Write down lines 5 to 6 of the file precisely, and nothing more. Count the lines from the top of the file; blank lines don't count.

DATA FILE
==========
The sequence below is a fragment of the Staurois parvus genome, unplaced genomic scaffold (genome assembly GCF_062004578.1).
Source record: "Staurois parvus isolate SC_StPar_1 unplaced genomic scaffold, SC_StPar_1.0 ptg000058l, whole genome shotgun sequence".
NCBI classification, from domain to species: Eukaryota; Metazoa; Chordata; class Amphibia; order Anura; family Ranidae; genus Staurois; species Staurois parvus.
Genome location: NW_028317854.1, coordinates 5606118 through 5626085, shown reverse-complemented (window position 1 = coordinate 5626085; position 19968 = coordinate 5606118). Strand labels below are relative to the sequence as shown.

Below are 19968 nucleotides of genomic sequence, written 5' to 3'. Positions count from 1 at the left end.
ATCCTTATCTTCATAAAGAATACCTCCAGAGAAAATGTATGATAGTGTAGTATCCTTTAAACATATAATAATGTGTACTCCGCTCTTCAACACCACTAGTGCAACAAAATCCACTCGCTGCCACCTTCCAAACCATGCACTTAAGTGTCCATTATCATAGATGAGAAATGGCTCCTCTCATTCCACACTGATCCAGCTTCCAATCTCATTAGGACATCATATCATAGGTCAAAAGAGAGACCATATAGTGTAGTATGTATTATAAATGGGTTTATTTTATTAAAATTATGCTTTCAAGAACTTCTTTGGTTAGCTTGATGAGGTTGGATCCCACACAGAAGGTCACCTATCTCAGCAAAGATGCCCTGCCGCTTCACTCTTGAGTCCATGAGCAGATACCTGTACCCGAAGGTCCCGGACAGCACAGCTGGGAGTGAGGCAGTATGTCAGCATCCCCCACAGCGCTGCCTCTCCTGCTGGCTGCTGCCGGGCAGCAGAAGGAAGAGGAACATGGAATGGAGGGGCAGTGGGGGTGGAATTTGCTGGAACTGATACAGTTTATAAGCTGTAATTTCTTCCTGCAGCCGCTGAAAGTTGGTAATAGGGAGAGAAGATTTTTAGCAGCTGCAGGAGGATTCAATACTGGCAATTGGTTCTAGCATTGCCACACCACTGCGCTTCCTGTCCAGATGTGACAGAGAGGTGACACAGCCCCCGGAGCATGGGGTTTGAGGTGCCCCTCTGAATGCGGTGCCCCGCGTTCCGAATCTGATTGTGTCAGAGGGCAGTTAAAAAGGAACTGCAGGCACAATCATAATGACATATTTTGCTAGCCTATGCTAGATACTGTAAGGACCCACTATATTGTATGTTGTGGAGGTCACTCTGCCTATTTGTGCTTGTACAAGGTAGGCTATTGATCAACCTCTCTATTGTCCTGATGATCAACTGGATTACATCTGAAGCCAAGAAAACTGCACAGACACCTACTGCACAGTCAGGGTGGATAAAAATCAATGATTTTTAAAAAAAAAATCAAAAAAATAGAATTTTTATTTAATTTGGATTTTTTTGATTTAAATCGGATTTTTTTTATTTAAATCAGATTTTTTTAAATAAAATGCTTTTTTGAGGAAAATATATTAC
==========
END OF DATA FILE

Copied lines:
Below are 19968 nucleotides of genomic sequence, written 5' to 3'. Positions count from 1 at the left end.
ATCCTTATCTTCATAAAGAATACCTCCAGAGAAAATGTATGATAGTGTAGTATCCTTTAAACATATAATAATGTGTACTCCGCTCTTCAACACCACTAGTGCAACAAAATCCACTCGCTGCCACCTTCCAAACCATGCACTTAAGTGTCCATTATCATAGATGAGAAATGGCTCCTCTCATTCCACACTGATCCAGCTTCCAATCTCATTAGGACATCATATCATAGGTCAAAAGAGAGACCATATAGTGTAGTATGTATTATAAATGGGTTTATTTTATTAAAATTATGCTTTCAAGAACTTCTTTGGTTAGCTTGATGAGGTTGGATCCCACACAGAAGGTCACCTATCTCAGCAAAGATGCCCTGCCGCTTCACTCTTGAGTCCATGAGCAGATACCTGTACCCGAAGGTCCCGGACAGCACAGCTGGGAGTGAGGCAGTATGTCAGCATCCCCCACAGCGCTGCCTCTCCTGCTGGCTGCTGCCGGGCAGCAGAAGGAAGAGGAACATGGAATGGAGGGGCAGTGGGGGTGGAATTTGCTGGAACTGATACAGTTTATAAGCTGTAATTTCTTCCTGCAGCCGCTGAAAGTTGGTAATAGGGAGAGAAGATTTTTAGCAGCTGCAGGAGGATTCAATACTGGCAATTGGTTCTAGCATTGCCACACCACTGCGCTTCCTGTCCAGATGTGACAGAGAGGTGACACAGCCCCCGGAGCATGGGGTTTGAGGTGCCCCTCTGAATGCGGTGCCCCGCGTTCCGAATCTGATTGTGTCAGAGGGCAGTTAAAAAGGAACTGCAGGCACAATCATAATGACATATTTTGCTAGCCTATGCTAGATACTGTAAGGACCCACTATATTGTATGTTGTGGAGGTCACTCTGCCTATTTGTGCTTGTACAAGGTAGGCTATTGATCAACCTCTCTATTGTCCTGATGATCAACTGGATTACATCTGAAGCCAAGAAAACTGCACAGACACCTACTGCACAGTCAGGGTGGATAAAAATCAATGATTTTTAAAAAAAAAATCAAAAAAATAGAATTTTTATTTAATTTGGATTTTTTTGATTTAAATCGGATTTTTTTTATTTAAATCAGATTTTTTTAAATAAAATGCTTTTTTGAGGAAAATATATTAC